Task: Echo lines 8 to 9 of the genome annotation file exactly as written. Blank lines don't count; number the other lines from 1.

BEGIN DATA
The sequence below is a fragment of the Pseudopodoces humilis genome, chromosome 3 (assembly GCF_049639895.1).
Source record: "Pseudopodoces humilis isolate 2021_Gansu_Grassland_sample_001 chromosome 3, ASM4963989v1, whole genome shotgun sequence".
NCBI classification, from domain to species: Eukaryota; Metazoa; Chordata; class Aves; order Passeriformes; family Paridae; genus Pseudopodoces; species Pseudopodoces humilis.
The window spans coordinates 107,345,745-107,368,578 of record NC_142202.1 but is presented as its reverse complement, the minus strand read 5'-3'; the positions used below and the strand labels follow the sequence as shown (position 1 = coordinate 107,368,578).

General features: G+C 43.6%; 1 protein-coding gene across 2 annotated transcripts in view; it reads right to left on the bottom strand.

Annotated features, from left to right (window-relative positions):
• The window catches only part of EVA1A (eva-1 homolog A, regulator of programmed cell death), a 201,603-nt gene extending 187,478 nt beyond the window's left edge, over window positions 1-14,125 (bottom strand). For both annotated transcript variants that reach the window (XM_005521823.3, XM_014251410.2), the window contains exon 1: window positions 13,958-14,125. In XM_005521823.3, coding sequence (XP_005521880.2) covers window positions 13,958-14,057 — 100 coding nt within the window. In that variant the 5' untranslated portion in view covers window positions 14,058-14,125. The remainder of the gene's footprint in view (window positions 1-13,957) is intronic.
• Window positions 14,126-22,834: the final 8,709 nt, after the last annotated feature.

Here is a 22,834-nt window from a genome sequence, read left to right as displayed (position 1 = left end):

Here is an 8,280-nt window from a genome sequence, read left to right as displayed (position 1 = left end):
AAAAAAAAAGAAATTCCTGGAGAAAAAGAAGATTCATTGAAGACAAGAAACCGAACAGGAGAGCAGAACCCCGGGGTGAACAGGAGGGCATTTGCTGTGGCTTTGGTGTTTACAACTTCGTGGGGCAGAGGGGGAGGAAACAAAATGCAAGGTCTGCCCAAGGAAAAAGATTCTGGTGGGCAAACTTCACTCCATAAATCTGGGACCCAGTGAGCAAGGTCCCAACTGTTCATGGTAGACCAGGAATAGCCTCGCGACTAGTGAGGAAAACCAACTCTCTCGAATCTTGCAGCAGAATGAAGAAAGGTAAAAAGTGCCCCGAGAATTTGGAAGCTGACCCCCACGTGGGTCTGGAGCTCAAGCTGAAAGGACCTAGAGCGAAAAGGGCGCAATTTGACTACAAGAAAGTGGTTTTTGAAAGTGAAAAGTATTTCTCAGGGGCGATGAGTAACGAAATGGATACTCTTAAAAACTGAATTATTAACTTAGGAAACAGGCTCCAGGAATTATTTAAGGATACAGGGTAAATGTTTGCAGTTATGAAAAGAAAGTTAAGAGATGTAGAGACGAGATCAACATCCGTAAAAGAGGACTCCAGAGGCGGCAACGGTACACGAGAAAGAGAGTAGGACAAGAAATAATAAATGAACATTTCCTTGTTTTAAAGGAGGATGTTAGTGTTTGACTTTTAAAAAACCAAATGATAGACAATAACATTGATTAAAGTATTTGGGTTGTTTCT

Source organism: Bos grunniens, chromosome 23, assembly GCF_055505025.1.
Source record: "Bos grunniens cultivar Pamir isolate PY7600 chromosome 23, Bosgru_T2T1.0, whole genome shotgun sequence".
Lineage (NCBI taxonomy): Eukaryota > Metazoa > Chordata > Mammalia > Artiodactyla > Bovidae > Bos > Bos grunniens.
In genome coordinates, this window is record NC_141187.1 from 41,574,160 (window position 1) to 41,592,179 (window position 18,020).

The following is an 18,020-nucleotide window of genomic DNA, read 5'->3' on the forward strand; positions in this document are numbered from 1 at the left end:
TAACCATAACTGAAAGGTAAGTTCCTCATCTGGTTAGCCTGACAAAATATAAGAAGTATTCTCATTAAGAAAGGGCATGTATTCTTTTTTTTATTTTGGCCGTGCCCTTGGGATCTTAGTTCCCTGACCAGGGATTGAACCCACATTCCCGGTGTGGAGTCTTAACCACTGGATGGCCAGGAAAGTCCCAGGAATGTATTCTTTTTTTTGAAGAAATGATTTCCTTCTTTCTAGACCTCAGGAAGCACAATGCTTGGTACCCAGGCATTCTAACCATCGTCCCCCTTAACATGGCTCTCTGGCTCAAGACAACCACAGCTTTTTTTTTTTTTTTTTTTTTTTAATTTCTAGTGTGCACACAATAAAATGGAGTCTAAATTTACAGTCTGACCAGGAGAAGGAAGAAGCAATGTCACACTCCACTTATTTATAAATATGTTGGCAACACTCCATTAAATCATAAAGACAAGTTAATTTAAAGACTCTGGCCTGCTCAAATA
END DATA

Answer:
• Window positions 14,126-22,834: the final 8,709 nt, after the last annotated feature.

Here is a 22,834-nt window from a genome sequence, read left to right as displayed (position 1 = left end):